Thoughts To Live By…

Archive for March 30th, 2012

With high blood pressure you want to have a diet low in sodium and fat, so here are the top foods you should really avoid.


Pickles are low calorie, which is great, but they are loaded with sodium. One medium pickle (about 5 inches long) can have around 570 mg of sodium. That’s over 1/3 of your sodium limit (2300 mg) for the day!

Canned Chicken Noodle Soup

Chicken noodle soup is often considered a comfort food, but it is not so comforting to know that there can be up to 880 mg of sodium in a one cup serving


It’s low calorie and a great way to add vegetables to a bratwurst, right? Nope. A half cup may only have about 13 calories, but it also has over 460 mg of sodium.

Fast Food French Fries

While many fast food chains are now frying their fries in trans fat free oil, not all of them are. Regardless, french fries still provide a large dose of fat and sodium. A medium serving of fries has about 19 grams of fat and 270 mg of sodium


Bacon is mostly fat. Three slices have 4.5 grams of fat and about 270 mg of sodium. Opt for lower sodium varieties and try turkey bacon instead of pork. Even with these switches bacon should remain a “special treat”, not an everyday indulgence.

Whole Milk

Dairy is a great source of calcium, but high fat dairy sources, like whole milk, provide more fat than you need. A one cup serving of whole milk provides 8 grams of fat, 5 of which are saturated. Saturated fats are worse for you than other types and has been linked to heart disease. Try using 2% milk, or even better – 1% or skim.

Frozen Pot Pies

A single pot pie equals a serving of about 1300-1400 mg of sodium PLUS about 35 g of fat! Keep in mind that this is over 50% of your daily recommended values for both. The fat also includes trans fat, which you want to eliminate from your diet completely, and an unhealthy dose of saturated fat. Clear out your freezer!


Donuts may be popular, but they sure aren’t very good for your health and body. Just one donut packs in 200 calories with 12 grams of fat.

Ramen Noodles

Ramen noodles are popular among college students, but they are not a healthy meal. One package of Ramen noodles adds 14 grams of fat to your day AND 1580 MG of sodium! Interestingly, it is actually the flavor packet that contains most of that sodium. (To the left is a look at the dry noodles before adding hot water).


Margarine is not necessarily bad, you just have to make sure to pick the kind with no trans fats. Read the label closely. It is important for your health to avoid trans fats all together.


Foods with extra calories and full of sugar cause you to gain weight. Obesity is a significant determinant for high blood pressure. The extra weight puts surplus strain on the heart and slows down the blood flow.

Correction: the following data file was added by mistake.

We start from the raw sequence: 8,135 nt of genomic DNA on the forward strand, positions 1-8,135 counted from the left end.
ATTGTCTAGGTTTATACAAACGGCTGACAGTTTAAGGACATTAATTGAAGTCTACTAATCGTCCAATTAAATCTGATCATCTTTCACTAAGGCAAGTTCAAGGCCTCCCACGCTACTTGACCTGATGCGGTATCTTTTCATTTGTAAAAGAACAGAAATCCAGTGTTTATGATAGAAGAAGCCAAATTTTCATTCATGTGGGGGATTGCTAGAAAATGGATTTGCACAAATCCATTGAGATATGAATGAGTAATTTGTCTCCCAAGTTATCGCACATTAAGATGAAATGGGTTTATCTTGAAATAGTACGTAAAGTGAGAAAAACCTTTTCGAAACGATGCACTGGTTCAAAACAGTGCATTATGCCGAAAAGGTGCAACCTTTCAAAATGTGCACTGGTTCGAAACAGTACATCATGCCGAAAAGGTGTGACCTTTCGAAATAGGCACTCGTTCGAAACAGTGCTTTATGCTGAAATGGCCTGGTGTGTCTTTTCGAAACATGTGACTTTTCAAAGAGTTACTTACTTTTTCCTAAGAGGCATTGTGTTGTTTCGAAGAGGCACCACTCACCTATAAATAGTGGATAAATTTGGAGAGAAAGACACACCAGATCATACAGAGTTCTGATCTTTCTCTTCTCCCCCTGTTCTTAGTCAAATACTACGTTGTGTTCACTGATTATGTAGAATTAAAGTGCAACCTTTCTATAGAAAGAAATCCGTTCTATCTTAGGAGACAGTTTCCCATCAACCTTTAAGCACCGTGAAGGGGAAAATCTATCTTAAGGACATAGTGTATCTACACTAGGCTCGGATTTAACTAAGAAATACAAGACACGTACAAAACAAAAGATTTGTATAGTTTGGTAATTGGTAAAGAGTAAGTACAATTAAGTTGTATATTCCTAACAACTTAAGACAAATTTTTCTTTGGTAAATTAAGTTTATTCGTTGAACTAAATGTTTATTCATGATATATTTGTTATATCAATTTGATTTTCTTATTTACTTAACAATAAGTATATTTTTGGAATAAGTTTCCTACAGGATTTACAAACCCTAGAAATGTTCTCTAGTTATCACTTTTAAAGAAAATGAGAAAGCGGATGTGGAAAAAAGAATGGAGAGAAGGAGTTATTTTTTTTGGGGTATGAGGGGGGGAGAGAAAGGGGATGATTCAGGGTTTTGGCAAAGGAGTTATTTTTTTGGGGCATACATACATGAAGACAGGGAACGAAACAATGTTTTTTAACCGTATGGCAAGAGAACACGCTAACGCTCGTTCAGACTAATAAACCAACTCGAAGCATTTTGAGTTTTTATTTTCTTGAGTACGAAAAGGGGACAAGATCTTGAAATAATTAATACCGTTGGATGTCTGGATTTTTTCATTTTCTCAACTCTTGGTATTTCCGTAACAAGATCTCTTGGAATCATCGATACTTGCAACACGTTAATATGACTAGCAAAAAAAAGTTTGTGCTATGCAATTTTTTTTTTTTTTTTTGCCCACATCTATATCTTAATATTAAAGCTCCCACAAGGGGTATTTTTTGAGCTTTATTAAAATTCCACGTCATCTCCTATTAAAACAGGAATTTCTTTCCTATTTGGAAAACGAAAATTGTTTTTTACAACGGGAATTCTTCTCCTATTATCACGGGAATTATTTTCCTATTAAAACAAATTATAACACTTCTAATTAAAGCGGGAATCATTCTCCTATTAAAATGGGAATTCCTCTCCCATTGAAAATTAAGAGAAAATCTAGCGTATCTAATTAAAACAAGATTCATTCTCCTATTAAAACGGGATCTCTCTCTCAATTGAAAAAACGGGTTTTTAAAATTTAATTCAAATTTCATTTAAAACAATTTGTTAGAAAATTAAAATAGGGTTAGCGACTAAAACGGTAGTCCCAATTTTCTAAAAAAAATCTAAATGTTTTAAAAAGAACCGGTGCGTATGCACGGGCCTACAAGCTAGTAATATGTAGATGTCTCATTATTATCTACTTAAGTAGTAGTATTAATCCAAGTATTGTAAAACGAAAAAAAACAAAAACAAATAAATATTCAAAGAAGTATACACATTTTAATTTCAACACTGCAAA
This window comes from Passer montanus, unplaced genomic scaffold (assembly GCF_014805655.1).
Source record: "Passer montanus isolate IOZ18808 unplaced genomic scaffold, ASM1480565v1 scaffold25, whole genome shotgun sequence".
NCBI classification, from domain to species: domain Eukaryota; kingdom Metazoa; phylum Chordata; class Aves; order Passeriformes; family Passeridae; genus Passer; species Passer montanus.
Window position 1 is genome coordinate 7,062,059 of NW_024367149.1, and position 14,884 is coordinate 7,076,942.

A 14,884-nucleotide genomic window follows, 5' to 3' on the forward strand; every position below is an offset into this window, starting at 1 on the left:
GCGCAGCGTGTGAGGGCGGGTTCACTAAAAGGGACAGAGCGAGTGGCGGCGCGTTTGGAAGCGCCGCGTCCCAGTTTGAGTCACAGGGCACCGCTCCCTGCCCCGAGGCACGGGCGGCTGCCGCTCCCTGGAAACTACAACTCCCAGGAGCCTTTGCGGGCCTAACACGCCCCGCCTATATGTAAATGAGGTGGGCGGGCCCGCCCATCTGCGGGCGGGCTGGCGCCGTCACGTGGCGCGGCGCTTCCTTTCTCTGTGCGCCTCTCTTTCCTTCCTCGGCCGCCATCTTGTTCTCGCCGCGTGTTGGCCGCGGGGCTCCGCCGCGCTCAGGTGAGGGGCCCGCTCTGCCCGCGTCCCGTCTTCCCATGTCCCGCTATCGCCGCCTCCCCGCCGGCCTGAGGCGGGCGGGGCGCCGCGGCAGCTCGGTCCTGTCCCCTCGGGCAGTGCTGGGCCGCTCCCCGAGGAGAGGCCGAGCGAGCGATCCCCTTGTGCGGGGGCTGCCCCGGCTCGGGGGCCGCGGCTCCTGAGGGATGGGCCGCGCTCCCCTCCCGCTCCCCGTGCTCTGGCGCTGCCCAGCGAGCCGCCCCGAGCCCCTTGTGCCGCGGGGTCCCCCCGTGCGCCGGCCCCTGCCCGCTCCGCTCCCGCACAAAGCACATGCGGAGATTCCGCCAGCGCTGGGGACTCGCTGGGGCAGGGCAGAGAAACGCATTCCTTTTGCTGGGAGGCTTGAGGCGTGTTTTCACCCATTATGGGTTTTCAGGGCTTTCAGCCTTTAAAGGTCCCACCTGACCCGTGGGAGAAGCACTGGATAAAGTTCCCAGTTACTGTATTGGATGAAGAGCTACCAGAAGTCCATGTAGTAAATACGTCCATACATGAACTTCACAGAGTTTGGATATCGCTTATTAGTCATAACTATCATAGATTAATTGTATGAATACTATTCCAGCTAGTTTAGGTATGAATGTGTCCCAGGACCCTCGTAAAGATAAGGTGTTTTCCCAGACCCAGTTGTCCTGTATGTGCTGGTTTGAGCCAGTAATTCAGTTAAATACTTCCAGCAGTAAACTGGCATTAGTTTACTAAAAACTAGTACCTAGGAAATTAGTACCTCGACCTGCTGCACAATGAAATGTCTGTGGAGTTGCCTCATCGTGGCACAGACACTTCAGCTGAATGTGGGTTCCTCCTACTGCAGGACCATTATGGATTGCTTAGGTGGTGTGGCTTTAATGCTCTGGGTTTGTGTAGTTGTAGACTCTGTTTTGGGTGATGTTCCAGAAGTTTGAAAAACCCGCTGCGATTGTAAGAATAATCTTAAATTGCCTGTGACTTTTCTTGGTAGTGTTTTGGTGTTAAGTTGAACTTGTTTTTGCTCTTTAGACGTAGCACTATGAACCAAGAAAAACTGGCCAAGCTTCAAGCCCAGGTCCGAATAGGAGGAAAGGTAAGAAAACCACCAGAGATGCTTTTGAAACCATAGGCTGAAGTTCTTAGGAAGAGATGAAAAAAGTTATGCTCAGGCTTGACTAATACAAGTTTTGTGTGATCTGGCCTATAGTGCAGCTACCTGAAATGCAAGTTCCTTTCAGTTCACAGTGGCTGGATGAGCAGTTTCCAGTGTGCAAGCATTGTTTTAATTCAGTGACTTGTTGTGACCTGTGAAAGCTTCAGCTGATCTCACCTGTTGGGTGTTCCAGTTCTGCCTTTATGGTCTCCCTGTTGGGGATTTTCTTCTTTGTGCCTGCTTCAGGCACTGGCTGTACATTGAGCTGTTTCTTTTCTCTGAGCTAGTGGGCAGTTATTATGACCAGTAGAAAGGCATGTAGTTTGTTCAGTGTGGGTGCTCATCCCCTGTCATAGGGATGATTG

Alcohol consumption actively causes the blood pressure to elevate.  It also damages the walls of the blood vessels, while simultaneously increases risks of further complications.

Red Meat

A healthy eating plan should include only a small amount (if any) of saturated or trans-fats.  Fatty foods are bad for both the heart and blood vessels.  Avoid red meat and fast food along with other fats that include hydrogenated oils.

Table Salt

Too much sodium does direct damage to the heart and arteries and raises blood pressure significantly.

Drink plenty of water.

Water is important for good health. Getting enough fluids (especially water) can help prevent uric acid buildup in your joints, which causes gout. The amount of water you need each day depends on several factors, including your overall health and activity level, and the climate where you live.

Limit alcohol consumption.

While getting enough fluids can help prevent gout, the condition is very common in people who drink too much alcohol. People who are prone to attacks of gout often are advised to avoid alcohol entirely.

Exercise regularly.

Regular exercise not only promotes good overall health and reduces your risk for many diseases, but also helps to prevent gout. Talk to your doctor before beginning an exercise program and if painful joints are making physical activity difficult.

Maintain a healthy weight.

Good nutrition also plays an important role in gout prevention. However, if you’re trying to shed some pounds, do so sensibly. Losing weight too quickly increases the risk for uric acid kidney stones, which can cause severe pain in your back or side, blood in the urine, fever and chills, and burning during urination.

Avoid creamy sauces, rich gravies and high-fat foods.

Make healthy substitutions in your favorite sauce recipes. When possible, use low-fat broths, reduced-fat dairy products and egg whites instead of butter, cream and whole eggs. Limit foods that are high in fat, such as ice cream.

Eat purine-rich foods only in moderation.

Foods associated with an increased risk for gout include:

  • Red meat
  • Scallops, anchovies, sardines and herring
  • Organ meats like liver, kidney and sweetbreads
  • Dried beans and peas
  • Mushrooms, spinach, asparagus and cauliflower

Reduce your consumption of these foods.

See your doctor regularly.

Men between the ages of 40 and 50 are at higher risk for gout. Your physician can identify the swelling, inflammation, stiffness and pain associated with the condition. Gout diagnosis may involve blood tests, urine tests, joint fluid tests and x-rays.

March 2012


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